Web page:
Netflix – Executive Session
Ted Sarandos, Chief Content Officer for Netflix
By Valerie Milano
Beverly Hills, CA (The Hollywood Times) 7/29/16 – Netflix started out life as a video rental service that steamrolled the brick and mortar industry by establishing a business model using the U.S. Postal Service as it’s ‘delivery’ medium. It’s since morphed into a supersized media monster that has exploited digital technology to export content around the globe. Netflix shattered programming orthodoxy by rolling out a line of originally scripted shows that continue to dazzle in sheer volume and variety. Traditional broadcast media continues to cower in the shadows while simultaneously feeding it’s tormentor with licensed content; most recently, the new CBS Star Trek series. Netflix still don’t need no stinkin’ ratings service and revenues continue to spike despite a statistical dip in their subscriber base.
Chief Content Officer TED SARANDOS took spoke to TCA and The Hollywood Times and took his annual victory lap, extoling the growth of Netflix and its continued domination of the global media market. He exhibited saintly patience when fielding questions from old school Television scribes still tracking the worthless currency of Nielsen overnights.
Sarandos began with a macro overview:
Ted Sarandos: “We launched in 130 countries in January, adding to the 60 countries we were already operating. There isn’t much history to judge what a global Internet TV network looks like, but you are seeing one being built in real time.”
Sarandos tried to preempt the TCA on the subject of ratings:
Ted Sarandos; “Since you’re, no doubt, going to ask anyway, let’s talk a little bit about ratings. In recent months, two companies have come forth to claim that they track Netflix ratings in such a dependable way that their data is worth paying for. Both Nielsen and Symphony claim accuracy, but one of them reported the viewing of Season 4 of Orange is the New Black to be 2x what the other reported. So ratings and reporting on ratings is an essential piece of the business puzzle for ad supported networks, for sure. But subscriber growth, not advertising, drives our revenues. The focus of the ratings companies has really no relevance for us.”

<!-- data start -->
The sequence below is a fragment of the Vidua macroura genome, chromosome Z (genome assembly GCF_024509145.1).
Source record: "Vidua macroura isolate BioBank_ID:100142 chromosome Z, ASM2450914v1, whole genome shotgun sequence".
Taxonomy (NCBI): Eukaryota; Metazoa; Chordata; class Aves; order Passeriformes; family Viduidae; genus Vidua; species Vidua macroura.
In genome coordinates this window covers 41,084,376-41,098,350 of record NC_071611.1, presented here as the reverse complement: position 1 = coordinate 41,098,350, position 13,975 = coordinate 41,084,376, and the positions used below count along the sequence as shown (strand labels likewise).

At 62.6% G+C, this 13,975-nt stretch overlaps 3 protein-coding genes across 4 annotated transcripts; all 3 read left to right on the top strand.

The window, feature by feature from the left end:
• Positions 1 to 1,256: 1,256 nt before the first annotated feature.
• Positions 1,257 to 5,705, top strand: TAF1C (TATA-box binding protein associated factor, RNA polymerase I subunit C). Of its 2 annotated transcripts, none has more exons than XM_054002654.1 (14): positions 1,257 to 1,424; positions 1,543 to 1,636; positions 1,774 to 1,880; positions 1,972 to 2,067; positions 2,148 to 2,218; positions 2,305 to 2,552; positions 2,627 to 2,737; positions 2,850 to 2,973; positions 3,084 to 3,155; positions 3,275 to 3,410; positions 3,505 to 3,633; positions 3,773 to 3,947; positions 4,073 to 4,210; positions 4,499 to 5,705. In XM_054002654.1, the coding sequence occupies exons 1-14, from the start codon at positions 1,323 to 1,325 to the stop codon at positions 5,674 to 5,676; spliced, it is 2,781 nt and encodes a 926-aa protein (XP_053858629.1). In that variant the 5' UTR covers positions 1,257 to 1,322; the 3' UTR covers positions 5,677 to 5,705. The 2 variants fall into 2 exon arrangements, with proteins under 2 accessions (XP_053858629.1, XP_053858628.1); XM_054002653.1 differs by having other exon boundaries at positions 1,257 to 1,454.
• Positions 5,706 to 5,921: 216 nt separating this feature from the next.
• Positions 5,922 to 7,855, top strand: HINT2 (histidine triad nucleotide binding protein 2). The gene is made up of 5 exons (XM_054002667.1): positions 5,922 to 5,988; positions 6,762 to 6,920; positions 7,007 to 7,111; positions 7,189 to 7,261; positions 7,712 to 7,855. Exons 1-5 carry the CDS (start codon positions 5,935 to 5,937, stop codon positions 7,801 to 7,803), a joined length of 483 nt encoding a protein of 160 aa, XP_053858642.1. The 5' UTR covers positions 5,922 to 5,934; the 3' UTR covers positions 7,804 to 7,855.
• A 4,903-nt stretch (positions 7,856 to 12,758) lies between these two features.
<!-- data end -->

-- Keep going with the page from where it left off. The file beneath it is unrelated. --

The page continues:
Besides global reach and rising revenue, Netflix is warehousing an impressive amount of critical hardware:
Ted Sarandos: “Seventeen of our original series, documentaries, films, and comedy specials received 54 Emmy nominations this year, up from 34 last year. Netflix had the largest increase of Emmy nominations of all networks. Earlier this year 9 of our original kids’ series received 32 daytime Emmy nominations, up from 18 the previous year.”
The kiddie market; often ignored by a Broadcast industry in relentless persuit of the 18-45 demo, is also getting gobbled up by Netflix:
Ted Sarandos: “When we last met in January, I told you that we were going to double down on our offering for kids and family and that, by the end of 2016, we would have launched 40 original series for kids of all ages. Early next year we’re going to debut Julie’s Greenroom, starring and produced by the legendary Julie Andrews. Later today you’re going to meet the Beat Bugs creator Josh Wakely, and you can ask him yourself how he was able to do the near impossible: to get the rights to the Beatles music library to make a TV show for kids. Beat Bugs premieres on August 3rd, and I’m happy to announce a second season of “Beat Bugs” will arrive shortly thereafter, on November 18. Josh’s vision for kids’ programming blends incredible music and meaningful life lessons. That’s why we’re delighted that he is also teaming up with Smokey Robinson to create an all new Netflix animated series for families that brings to life 52 iconic Motown songs. Contemporary artists, curated by Smokey Robinson himself, will perform hits from greats like Stevie Wonder, Marvin Gaye, and Lionel Richie.”
Besides killing it with originally scripted content like the world beating “OITNB” Netflix is cherry picking some top tier Broadcast series for the world market:
Ted Sarandos: “I wanted to touch briefly on some of our licensing agreements that we’ve completed to bring high quality shows to our members around the world. We’ve extended our agreement with The CW, making Netflix the continued exclusive SVOD home for prior seasons of the CW shows in the U.S. Next year Netflix will be the exclusive home for the new Star Trek series from CBS outside of the U.S. and Canada, with new episodes arriving in 188 countries within 24 hours of the North American premiere, and only on Netflix. Additionally, we have our first global agreement with 20th Century Fox Television. Starting next year, Netflix will be the exclusive global streaming home for the hit FX series American Crime Story everywhere except for Canada.”
Netflix will wind up 2016 with a promising new slate of shows that include the stylish creepfest Stranger Things, period epic The Crown and rap drama The Get Down.
The rich should finish out 2016 a little bit richer.